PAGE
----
Lineup for US Republican TV debate taking shape
Poll averages have John Kasich and Chris Christie make cut but Rick Perry missing out
Ahead of the first US Republican TV debate on Fox, Donald Trump sits atop the polling average - and has in fact widened his lead - with Jeb Bush and Scott Walker behind him. Photograph: Frederic J. Brown/AFP/Getty Images.
For the last several weeks, the likely slate of US Republican candidates for the first televised debate this week has shifted constantly at the cutoff line, based on new polls and issues normally confined to the nerdy world of poll analytics.
Fox News won’t announce which 10 of the 16 candidates will be on stage until after Tuesday’s 5pm deadline (10pm Irish time), but the network released a poll Monday evening that makes the field look much more stable than before.
Donald Trump sits atop the polling average - and has in fact widened his lead - with Jeb Bush and Scott Walker behind him. A handful of other candidates - Ted Cruz, Ben Carson, Mike Huckabee, Marco Rubio and Rand Paul - occupy a third tier, with a small amount of support but probably enough to make the cutoff.
Fox News - which is televising the debate and setting the rules - has said the 10 candidates who have fared best in an average of the last five polls released before 5pm Tuesday will be admitted to the debate.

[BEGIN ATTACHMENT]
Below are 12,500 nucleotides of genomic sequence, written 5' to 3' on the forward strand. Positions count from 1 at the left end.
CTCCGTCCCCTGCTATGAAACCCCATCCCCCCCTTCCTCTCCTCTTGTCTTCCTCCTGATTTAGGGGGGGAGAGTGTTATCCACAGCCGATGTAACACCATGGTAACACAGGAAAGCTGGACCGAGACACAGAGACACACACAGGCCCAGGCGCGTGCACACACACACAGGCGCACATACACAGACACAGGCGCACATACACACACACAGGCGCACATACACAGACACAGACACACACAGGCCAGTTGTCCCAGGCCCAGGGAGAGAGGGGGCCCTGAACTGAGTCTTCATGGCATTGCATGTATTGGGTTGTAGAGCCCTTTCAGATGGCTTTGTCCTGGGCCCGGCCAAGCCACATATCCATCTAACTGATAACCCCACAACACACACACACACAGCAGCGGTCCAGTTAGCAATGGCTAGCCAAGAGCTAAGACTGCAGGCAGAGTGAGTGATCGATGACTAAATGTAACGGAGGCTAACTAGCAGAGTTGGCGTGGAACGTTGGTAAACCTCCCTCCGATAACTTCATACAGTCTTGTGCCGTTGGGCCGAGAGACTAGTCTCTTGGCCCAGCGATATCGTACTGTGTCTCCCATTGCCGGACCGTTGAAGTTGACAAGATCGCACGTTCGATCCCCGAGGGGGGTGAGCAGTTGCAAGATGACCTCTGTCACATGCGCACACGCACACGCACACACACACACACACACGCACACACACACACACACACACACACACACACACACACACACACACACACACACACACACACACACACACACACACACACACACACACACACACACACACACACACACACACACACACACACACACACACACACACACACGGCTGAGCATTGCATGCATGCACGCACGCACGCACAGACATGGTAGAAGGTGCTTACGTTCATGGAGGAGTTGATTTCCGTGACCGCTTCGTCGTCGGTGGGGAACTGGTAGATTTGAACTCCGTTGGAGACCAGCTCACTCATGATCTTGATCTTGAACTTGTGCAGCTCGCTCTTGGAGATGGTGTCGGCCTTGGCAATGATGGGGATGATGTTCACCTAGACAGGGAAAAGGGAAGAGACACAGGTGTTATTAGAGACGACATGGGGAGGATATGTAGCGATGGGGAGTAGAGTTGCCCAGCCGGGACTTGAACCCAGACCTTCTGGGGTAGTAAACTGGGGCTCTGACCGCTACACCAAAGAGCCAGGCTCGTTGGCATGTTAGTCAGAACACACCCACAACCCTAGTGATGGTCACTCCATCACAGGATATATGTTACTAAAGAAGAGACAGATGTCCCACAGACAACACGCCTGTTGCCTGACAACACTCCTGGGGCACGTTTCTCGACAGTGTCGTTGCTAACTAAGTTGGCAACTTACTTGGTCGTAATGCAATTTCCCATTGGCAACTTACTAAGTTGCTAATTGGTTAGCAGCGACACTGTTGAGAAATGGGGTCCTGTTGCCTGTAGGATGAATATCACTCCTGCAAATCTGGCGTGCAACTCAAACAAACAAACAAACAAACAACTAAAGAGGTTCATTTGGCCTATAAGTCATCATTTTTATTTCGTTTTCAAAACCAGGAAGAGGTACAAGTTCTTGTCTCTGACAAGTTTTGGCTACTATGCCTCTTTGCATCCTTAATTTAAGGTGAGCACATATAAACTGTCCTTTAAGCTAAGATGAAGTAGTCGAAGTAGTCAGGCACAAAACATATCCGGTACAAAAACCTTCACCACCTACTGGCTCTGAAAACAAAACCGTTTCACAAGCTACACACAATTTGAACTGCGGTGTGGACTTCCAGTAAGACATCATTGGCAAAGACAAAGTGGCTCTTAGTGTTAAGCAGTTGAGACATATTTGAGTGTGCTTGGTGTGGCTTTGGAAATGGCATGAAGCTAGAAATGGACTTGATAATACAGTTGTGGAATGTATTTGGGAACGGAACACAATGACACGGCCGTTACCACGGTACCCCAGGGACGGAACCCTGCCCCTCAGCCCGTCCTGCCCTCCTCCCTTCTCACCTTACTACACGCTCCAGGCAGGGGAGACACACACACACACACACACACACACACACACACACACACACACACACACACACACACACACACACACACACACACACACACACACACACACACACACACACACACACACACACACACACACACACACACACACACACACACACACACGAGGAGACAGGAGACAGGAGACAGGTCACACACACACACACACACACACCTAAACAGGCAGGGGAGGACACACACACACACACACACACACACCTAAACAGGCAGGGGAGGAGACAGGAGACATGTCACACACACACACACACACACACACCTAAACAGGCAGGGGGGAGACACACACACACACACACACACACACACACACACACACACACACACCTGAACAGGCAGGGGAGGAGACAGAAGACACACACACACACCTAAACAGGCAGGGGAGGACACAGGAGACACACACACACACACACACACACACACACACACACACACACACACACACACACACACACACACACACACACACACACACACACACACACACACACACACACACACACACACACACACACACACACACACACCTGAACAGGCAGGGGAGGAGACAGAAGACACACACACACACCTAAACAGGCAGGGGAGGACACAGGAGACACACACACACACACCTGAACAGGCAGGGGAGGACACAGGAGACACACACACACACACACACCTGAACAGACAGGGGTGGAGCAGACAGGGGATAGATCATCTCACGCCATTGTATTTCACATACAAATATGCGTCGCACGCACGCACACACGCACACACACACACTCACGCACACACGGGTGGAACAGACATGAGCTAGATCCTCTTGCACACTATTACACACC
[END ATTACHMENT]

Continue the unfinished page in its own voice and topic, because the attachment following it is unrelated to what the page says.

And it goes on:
On Monday afternoon, Mr Perry was on the cusp of making the debate, arguably tied with Mr Christie and Mr Kasich. By Monday evening, he was not. That is because the poll released by Fox was a bad one for Mr Perry. He was favoured by just 1 per cent of respondents, while Mr Kasich and Mr Christie both received 3 per cent. That may not sound like a large difference, but it was enough to push Mr Perry more solidly into 11th place.
Before the latest poll, Mr Perry may have had hope of making the debate, depending on how Fox’s debate organisers decided to round the poll averages. If they had rounded to the nearest whole number, Mr Perry, Mr Christie and Mr Kasich would have been tied at 3 per cent each. (Fox has said that in the case of ties, it may allow more than 10 candidates on stage, but it has offered few details on how it would interpret ties.)
Monday’s poll means even a generous interpretation of decimal rounding would not be enough to keep Mr Perry in the debate. At least two more polls are expected to come out Tuesday - one from Bloomberg and another from CBS News - which will affect the final averages. Those polls could shake up the debate again, but the candidates who are currently out of the top 10 would have to register unusually well.
If only two more polls go into Fox’s calculations, Mr Perry, for example, would need to beat Mr Kasich by a combined 3 percentage points to make it into the top 10. He has not done that since mid-June, before Mr Kasich even announced his candidacy.
New York Times